President Clinton on Friday cast his second veto of legislation that would ban a controversial abortion procedure, setting the stage for a pitched override fight next year.
The bill, nearly identical to legislation he vetoed last year, would ban a procedure used in the second and third trimesters of pregnancy. Characterized by critics as "partial-birth" abortion, it is described by some medical professionals as "intact dilation and extraction."
The measure describes the procedure as "deliver[ing] into the vagina a living fetus, or a substantial portion thereof" and killing it. Under the bill, a doctor who performs the procedure could be jailed for as much as two years, except in cases where the pregnant woman's life is in imminent danger.
In vetoing the bill, Clinton said he feared an outright ban could hurt women, who, for medical reasons, need the procedure. Moreover, he said, the measure would violate the constitutional right to abortion established by the Supreme Court's 1973 Roe vs. Wade decision.
"Unfortunately [the bill] does not contain an exception to the measure's ban that will adequately protect the lives and health of the small group of women in tragic circumstances who need an abortion performed at a late stage of pregnancy to avert death or serious injury," Clinton said in his veto statement.
It is unclear whether the Senate will uphold Clinton's veto of this year's measure. When the bill passed the Senate earlier this year it fell just three votes short of the 67-vote margin needed to override.
Antiabortion advocates, who back the measure, said they plan to wait until next year to attempt to override Clinton's veto, because they believe that support for their position will increase in an election year. All House members and a third of the Senate will be up for reelection in 1998.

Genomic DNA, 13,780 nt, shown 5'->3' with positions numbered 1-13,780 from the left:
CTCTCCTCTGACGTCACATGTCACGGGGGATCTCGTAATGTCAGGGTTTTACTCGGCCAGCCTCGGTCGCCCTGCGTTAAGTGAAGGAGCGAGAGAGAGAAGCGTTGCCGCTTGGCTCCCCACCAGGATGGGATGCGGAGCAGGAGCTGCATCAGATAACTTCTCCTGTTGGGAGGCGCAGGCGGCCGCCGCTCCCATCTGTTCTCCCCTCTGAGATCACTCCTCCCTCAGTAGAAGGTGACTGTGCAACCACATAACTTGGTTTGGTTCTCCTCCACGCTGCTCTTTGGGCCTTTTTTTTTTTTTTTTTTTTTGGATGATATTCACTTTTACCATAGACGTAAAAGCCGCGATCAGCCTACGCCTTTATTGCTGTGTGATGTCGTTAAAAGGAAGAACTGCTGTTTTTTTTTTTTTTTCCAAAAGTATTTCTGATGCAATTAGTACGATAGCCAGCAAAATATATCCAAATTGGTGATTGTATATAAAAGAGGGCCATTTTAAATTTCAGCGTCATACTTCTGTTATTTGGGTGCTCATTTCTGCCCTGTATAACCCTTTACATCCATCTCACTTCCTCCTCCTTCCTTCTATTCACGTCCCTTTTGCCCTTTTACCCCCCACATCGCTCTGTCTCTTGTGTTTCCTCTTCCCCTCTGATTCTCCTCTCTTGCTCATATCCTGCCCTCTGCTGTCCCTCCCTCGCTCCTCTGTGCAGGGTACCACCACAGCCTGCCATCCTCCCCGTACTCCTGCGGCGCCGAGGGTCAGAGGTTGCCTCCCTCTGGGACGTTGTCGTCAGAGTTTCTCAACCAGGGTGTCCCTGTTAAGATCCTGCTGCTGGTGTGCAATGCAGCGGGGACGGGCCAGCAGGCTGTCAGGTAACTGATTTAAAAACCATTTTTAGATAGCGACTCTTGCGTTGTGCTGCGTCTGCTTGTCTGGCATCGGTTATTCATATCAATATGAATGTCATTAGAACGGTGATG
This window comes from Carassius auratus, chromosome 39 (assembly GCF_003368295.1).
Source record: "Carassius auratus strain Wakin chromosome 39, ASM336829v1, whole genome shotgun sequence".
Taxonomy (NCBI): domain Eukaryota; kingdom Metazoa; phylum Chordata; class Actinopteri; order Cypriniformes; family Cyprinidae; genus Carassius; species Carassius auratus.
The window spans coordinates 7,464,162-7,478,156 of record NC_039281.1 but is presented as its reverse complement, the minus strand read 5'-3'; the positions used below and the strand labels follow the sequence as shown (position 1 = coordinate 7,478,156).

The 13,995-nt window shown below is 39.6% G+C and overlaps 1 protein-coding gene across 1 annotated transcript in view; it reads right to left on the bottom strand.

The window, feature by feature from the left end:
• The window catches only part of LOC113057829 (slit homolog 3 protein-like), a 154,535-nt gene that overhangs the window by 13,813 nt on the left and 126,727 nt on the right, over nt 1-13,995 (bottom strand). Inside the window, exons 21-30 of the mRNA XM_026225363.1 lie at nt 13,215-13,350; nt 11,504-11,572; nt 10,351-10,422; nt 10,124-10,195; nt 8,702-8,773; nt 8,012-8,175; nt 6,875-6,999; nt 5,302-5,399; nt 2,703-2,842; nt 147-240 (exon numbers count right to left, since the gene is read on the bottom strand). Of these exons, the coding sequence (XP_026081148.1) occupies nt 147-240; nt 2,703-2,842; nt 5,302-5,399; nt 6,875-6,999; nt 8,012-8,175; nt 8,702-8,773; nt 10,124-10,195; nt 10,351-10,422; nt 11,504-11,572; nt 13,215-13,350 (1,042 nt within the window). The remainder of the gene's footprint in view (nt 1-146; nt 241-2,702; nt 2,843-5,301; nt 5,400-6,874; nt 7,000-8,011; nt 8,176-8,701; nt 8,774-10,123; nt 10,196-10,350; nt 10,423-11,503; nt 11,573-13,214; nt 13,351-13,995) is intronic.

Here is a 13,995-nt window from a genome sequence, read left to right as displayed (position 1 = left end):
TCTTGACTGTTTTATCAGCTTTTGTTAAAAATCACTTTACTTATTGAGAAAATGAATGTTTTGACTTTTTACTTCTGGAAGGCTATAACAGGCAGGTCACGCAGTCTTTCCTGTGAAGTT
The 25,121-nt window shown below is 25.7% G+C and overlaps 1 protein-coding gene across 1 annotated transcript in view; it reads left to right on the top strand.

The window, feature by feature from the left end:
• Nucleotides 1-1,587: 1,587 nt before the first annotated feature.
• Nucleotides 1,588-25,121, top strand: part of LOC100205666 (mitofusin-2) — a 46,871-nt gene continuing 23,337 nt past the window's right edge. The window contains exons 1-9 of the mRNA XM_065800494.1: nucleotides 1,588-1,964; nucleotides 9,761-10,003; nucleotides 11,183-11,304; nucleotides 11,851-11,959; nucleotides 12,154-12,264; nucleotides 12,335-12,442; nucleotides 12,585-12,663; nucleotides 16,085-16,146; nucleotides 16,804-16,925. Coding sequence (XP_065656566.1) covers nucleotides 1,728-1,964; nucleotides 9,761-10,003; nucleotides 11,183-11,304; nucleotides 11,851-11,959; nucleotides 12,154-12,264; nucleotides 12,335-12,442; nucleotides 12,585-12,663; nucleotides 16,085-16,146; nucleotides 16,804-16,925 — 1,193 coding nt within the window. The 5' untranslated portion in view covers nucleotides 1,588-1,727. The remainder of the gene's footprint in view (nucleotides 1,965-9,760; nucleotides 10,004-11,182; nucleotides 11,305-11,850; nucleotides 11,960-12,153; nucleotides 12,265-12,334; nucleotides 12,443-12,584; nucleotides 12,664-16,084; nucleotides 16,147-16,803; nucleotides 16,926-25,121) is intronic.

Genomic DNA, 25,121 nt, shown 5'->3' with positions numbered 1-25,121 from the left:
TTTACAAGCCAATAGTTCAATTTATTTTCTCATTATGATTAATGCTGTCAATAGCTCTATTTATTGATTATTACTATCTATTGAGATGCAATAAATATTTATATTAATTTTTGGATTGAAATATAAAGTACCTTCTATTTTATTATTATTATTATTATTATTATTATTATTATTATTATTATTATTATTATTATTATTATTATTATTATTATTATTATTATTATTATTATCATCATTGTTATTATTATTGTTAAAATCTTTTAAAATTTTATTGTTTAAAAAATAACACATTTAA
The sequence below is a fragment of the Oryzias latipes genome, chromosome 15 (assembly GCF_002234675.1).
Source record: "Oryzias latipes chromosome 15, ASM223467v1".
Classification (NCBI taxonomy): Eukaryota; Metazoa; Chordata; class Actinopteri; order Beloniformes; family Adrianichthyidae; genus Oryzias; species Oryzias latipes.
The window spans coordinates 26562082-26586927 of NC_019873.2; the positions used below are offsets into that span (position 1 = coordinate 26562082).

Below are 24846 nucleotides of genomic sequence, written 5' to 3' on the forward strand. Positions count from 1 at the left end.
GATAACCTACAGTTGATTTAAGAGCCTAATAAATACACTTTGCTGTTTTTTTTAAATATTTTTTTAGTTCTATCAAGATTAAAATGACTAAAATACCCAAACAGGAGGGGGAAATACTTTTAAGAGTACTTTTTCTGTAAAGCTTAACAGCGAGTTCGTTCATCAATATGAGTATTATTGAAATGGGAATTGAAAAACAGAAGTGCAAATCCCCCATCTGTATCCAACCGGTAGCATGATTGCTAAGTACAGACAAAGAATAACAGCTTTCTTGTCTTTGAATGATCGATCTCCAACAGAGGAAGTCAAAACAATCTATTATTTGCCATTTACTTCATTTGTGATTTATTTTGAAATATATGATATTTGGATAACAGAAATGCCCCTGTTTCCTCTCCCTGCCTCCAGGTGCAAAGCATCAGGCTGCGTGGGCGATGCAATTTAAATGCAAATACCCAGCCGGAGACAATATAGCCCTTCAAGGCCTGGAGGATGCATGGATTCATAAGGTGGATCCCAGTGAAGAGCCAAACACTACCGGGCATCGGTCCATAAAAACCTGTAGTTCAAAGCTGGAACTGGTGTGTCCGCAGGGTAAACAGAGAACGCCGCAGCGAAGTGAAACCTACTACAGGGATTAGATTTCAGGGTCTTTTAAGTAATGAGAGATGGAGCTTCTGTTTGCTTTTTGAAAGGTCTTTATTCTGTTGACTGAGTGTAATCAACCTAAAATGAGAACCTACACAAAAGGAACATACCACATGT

Intense lobbying already is underway to win the critical Senate votes. The issue proved a powerful one in the last congressional election, with major grass-roots efforts by the Catholic Church and national antiabortion groups.
"We have the votes to override his veto in the House, and we will work tirelessly to get the last few votes needed in the Senate," said Rep. Charles T. Canady (R-Fla.), the bill's chief sponsor in the House.
Clinton vetoed a similar bill last year. The House overrode that veto but the Senate upheld it by a nine-vote margin.
Even if Congress succeeds in overriding Clinton's veto, it is unclear how many abortions the measure ultimately would affect. Doctors who perform abortions said the bill's language could be construed as describing more than one abortion method, including some used as early as the second trimester of pregnancy. That is long before a fetus is viable, or able to live outside its mother's womb.